It was now that the girl's parental advice, to be honest and stand up for herself, were to prove her undoing. Red-faced with embarrassment, the girl rose to her feet and said politely 'Ma'am I have done nothing to be punished for'. Aghast at this show of insolence, Jessica Stowe demanded that the girl come out to the front where the punishment would be increased to three strokes for her insubordination. Close to tears, Martha remained defiantly in her place and muttered 'With respect, Ma'am, no I will not! I am guilty of no offence'. The class was now buzzing for no pupil had dared to behave in this way before.

Jessica Stowe, while-faced with rage, stormed out of the classroom and returned some ten minutes later accompanied by the male Principal and two other male teachers. Whatever story Mrs Stowe had told must have been convincing because at the behest of the Principal, the two teachers grabbed Martha and dragged her kicking and screaming to the front of the class where she was forcibly stretched across the teacher's desk by one of the male helpers.

As the girl shrieked in horror and shame, the other teacher pulled up her long skirt and petticoats while the Principal untied the strings of her drawers and pulled them down, baring her bottom to the entire mixed class. Producing a birch rod, he then told Martha she would receive a punishment she would remember all her life, then delivered twelve scorching strokes of the birch to the girl's naked buttocks as she wept and squealed. When the punishment was over she was made to stand in the corner, red bottom on display for the rest of the lesson.

When the lesson was over, risking further punishment, the humiliated Martha fled from school and went home, collapsing in hysterics into the arms of her mother. When the facts were known and the damage inspected, Mrs Douglas sent for the magistrate. As a result the three male participants in the affair were arrested and charged with indecent abuse of a minor.

The court case lasted three weeks and the legal wrangles went back and forth as the prosecution argued that the laws of Massachusetts had clearly been broken in that the whipping of females on the bare buttocks was forbidden by statute. Defence lawyers argued that a school is 'a state within a state' where decrees affecting the judicial treatment of females do not apply. They argued that the school had a written constitution and a clearly evident corporal punishment policy.

The prosecution then replied that this did not cover the bare bottom punishment of pupils AND in full public view of the opposite sex too, that the teachers had exceeded their authority and committed a punishable offence. The defence replied that the corporal punishment policy was deliberately non specific in order to allow situations such as that of this 'unruly girl' to be dealt with in the appropriate manner and that all parents who valued the preservation of in loco parentis authority would support the action of the Principal and his staff. They argued that the laws of the Slate had no place in this matter and that, unless wilful and malicious cruelty could be proved, the school was within its rights to punish the girl as it saw fit.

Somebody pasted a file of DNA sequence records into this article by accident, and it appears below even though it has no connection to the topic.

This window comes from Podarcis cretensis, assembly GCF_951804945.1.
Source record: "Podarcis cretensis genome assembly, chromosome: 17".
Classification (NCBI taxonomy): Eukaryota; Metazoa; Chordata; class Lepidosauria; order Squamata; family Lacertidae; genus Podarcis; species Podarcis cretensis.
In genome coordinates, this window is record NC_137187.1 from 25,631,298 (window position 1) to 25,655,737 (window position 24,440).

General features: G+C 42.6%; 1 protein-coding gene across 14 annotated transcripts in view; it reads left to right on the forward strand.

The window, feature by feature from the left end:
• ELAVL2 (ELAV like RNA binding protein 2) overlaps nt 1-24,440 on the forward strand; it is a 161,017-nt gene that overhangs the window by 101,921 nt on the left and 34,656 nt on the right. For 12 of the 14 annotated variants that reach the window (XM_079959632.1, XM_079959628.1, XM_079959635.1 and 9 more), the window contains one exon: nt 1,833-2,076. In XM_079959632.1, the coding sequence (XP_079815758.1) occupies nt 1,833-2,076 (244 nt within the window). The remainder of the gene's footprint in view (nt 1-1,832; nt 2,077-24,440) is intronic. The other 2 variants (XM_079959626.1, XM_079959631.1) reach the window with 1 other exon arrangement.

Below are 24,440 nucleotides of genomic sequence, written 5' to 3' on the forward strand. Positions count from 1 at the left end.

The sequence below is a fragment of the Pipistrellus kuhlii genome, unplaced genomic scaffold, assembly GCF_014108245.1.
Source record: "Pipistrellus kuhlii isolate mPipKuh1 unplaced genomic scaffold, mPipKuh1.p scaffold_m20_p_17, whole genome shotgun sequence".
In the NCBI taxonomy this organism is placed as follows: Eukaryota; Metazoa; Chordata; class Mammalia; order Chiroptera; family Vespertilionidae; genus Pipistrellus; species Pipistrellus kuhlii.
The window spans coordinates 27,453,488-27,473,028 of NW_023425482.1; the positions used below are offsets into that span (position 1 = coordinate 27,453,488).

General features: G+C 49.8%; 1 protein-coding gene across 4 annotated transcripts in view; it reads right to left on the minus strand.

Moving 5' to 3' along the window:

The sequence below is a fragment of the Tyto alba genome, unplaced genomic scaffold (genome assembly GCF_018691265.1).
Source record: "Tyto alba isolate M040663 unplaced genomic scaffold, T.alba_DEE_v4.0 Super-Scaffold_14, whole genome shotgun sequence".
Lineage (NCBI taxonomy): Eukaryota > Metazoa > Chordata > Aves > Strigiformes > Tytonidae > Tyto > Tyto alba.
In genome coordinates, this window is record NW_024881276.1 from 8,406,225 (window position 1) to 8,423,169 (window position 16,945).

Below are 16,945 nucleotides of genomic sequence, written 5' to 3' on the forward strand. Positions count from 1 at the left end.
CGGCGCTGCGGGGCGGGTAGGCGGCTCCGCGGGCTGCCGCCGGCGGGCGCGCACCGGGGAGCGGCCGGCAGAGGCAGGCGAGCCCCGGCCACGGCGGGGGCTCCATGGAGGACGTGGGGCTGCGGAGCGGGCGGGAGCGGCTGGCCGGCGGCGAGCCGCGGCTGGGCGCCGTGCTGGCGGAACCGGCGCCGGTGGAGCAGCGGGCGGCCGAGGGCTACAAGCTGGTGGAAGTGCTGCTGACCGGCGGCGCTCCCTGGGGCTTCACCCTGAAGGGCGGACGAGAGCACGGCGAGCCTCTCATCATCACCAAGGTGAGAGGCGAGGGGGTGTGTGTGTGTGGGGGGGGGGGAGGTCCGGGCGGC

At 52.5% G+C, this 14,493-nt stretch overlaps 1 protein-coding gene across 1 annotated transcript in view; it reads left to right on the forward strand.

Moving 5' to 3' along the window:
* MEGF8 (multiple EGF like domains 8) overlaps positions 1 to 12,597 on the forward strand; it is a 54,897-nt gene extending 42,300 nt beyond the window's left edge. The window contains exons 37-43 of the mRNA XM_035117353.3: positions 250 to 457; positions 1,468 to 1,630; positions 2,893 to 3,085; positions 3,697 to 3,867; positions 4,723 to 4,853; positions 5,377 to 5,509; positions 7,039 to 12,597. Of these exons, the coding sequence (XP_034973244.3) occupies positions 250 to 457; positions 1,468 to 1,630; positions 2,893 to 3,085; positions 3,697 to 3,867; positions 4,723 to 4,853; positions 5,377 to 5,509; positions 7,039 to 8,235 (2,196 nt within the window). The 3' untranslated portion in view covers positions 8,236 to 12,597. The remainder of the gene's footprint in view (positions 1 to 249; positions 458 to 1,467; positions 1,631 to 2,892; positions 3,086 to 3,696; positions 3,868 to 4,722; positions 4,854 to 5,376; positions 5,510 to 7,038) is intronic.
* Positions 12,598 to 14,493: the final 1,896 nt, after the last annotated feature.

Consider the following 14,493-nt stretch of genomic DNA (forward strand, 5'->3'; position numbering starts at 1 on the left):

The defence argument won the day and the three teachers were acquitted without a stain on their characters. The arguments about the decision raised hackies in the US press with the Conservative newspapers supporting the decision and the Liberals calling it an outrage.

Martha Douglas' parents appealed against the verdict but to no avail. They then sued privately and lost that too, the girl now forced to leave school after so much notoriety meant she could no longer expect to receive fair and unbiased treatment.

Although she lost the battle, in the long term, Martha Douglas and her family won the war, although a little late to save Martha from humiliation and indignity. The Massachusetts Senate, embarrassed by the adverse publicity, brought forward at its next sitting a bill which encompassed the State's public schools and which expressly forbade the corporal punishment of pupils of either sex on the naked buttocks either in public or in private.

*This is the last in the series.

1 comment:

  1. Bravo, Bravo, the birching of Martha Douglas, was sheer joy to read. The humiliation of having to bear her bottom, to the whole class, plus the severe corporal punishment that she was given on her naked rear end was a sexual erotic delight. Bravo, once more.